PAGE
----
The CMMC framework itself is structured, as other maturity frameworks, into an overarching model. That model is then broken into domains, processes, capabilities, and practices. CMMC is considered a “unified framework”, applicable to all DoD contractors and required by the Defense Federal Acquisitions Regulation or DFAR, and implemented at the DoD contracting level throughout all DoD components. Within the Model there are: 17 capability domains that include 43 capabilities, 5 processes levels to measure process maturity, and 171 practices across those five levels to measure technical capabilities.
For anyone who has studied the DoD or other Federal agency implementations of the NIST Risk Management and Cybersecurity framework, or those familiar with the control library contained within NIST SP 800-53, the 17 capability areas should be fairly familiar. These capability areas follow the NIST framework of control families within SP 800-53 and their names and functions follow in a similar fashion. Access Control, Incident Response, Awareness and Training, System and Information Integrity, and so forth. In fact, the requirements of the capabilities are intended to drive the “in full” implementation of controls from the families outlined in NIST SP 800-53 directly. The five processes include:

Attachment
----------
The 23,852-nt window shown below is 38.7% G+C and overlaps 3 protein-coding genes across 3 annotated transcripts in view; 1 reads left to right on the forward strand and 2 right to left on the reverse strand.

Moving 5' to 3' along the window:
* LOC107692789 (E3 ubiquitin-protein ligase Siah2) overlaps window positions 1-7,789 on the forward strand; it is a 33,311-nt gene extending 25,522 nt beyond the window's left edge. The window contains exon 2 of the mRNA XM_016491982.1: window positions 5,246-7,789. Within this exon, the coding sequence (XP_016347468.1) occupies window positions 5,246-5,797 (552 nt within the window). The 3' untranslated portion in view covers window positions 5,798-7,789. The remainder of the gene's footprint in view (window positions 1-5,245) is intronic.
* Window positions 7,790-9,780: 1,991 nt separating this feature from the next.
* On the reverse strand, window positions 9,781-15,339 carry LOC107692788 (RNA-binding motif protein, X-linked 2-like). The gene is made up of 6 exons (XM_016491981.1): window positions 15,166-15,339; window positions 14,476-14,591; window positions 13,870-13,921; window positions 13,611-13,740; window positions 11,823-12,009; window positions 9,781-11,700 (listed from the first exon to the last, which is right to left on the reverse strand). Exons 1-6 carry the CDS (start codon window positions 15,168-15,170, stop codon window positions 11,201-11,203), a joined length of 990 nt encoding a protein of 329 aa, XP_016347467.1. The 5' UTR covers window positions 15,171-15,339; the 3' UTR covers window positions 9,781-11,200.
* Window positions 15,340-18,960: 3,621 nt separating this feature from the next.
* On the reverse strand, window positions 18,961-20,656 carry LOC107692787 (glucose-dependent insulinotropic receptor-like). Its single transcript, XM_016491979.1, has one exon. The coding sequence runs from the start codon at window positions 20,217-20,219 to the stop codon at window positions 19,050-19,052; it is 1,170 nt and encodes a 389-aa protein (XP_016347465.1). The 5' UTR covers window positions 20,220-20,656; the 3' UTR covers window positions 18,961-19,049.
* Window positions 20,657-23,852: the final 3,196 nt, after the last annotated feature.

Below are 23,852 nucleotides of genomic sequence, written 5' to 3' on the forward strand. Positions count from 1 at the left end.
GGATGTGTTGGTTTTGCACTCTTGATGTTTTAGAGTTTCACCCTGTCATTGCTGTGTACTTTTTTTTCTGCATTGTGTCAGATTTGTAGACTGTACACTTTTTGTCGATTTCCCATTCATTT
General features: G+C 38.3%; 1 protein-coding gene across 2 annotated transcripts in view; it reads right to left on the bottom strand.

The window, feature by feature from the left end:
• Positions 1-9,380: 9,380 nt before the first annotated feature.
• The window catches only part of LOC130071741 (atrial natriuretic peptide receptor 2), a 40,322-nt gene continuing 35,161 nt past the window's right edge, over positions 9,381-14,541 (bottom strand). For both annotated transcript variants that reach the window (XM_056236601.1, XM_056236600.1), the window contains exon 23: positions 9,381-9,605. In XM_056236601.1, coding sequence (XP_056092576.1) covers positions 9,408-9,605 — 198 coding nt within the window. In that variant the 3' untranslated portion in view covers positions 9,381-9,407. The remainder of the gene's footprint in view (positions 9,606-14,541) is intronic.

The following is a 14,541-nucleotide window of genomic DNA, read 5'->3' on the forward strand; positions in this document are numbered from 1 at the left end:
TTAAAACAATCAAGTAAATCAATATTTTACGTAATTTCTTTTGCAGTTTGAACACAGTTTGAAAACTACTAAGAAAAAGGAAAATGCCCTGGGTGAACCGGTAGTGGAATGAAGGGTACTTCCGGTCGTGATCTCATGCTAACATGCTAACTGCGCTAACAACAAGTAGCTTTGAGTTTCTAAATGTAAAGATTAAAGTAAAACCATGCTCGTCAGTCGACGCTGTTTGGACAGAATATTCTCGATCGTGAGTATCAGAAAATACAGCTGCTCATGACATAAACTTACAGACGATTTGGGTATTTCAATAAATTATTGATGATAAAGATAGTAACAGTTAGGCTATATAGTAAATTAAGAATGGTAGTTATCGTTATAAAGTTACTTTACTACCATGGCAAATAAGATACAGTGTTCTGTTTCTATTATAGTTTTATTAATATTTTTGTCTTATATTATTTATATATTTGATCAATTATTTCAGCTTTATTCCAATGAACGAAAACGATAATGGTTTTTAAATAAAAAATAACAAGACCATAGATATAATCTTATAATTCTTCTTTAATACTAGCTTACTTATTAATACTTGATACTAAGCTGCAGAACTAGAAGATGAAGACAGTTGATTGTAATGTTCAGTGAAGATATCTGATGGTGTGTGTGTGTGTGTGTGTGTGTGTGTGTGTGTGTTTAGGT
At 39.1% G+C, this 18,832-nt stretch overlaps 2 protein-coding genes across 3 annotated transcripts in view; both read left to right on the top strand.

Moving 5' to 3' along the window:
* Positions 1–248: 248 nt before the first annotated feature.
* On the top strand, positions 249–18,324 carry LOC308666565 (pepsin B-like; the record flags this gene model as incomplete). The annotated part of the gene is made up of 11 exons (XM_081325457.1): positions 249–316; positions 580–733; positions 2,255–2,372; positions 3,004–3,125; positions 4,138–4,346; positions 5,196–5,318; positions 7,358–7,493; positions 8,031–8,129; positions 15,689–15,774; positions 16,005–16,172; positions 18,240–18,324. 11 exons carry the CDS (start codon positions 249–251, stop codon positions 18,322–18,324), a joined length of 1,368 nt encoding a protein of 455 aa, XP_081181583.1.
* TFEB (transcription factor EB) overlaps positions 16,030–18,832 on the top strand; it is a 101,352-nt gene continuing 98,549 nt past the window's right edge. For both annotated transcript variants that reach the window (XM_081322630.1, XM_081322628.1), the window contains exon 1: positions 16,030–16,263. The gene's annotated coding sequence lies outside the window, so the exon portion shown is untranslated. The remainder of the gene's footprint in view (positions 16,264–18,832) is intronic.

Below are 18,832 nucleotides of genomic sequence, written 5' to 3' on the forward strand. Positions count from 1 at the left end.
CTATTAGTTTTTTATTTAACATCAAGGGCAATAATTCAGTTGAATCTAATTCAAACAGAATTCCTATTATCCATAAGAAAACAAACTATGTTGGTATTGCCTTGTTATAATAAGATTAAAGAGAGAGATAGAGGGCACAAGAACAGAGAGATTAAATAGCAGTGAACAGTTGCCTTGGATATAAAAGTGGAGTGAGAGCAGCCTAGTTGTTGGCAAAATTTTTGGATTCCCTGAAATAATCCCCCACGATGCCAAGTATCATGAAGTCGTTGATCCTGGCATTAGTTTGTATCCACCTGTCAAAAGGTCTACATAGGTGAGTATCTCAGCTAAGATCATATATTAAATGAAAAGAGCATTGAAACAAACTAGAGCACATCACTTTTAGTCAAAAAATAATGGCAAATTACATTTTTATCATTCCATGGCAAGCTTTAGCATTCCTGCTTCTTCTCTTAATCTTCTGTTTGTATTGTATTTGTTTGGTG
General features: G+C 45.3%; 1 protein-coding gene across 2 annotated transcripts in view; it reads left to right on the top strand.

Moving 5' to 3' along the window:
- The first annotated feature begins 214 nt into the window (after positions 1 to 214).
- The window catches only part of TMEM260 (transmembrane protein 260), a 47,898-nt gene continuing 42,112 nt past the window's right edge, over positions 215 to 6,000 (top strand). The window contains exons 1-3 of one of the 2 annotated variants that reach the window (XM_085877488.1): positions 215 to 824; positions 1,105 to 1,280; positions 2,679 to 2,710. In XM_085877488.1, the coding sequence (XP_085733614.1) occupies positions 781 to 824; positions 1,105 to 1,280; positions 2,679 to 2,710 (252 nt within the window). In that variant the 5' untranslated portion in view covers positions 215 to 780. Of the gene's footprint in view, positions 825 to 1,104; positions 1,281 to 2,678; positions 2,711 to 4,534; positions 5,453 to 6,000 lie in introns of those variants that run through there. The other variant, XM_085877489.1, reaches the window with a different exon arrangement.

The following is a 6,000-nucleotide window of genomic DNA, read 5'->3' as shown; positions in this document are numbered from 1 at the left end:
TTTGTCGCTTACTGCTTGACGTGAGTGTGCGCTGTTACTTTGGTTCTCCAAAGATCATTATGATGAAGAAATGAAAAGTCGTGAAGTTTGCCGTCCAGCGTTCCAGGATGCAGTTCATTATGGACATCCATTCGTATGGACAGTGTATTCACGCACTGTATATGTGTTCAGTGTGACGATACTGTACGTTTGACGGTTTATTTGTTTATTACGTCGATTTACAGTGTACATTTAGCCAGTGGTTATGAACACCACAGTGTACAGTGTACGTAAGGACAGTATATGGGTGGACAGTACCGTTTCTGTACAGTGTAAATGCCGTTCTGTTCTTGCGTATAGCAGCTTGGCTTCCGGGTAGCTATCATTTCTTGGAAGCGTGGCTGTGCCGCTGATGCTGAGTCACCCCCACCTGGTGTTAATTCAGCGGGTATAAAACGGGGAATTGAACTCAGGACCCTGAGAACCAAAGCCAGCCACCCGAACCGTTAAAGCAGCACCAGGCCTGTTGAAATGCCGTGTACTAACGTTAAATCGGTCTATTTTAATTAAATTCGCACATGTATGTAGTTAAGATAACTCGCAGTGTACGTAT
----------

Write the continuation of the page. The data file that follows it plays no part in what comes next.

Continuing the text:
- Reviewed, and
The 171 practices progress across five Practice levels that are as follows:
- Basic Cyber hygiene: requiring only 17 practices,
- Intermediate cyber hygiene: requiring 72 practices,
- Good cyber hygiene: requiring 130 practices,
- Proactive cyber hygiene: requiring 156 practices, and
- Advanced cyber hygiene: requiring the implementation of all 171 identified practices through individual controls.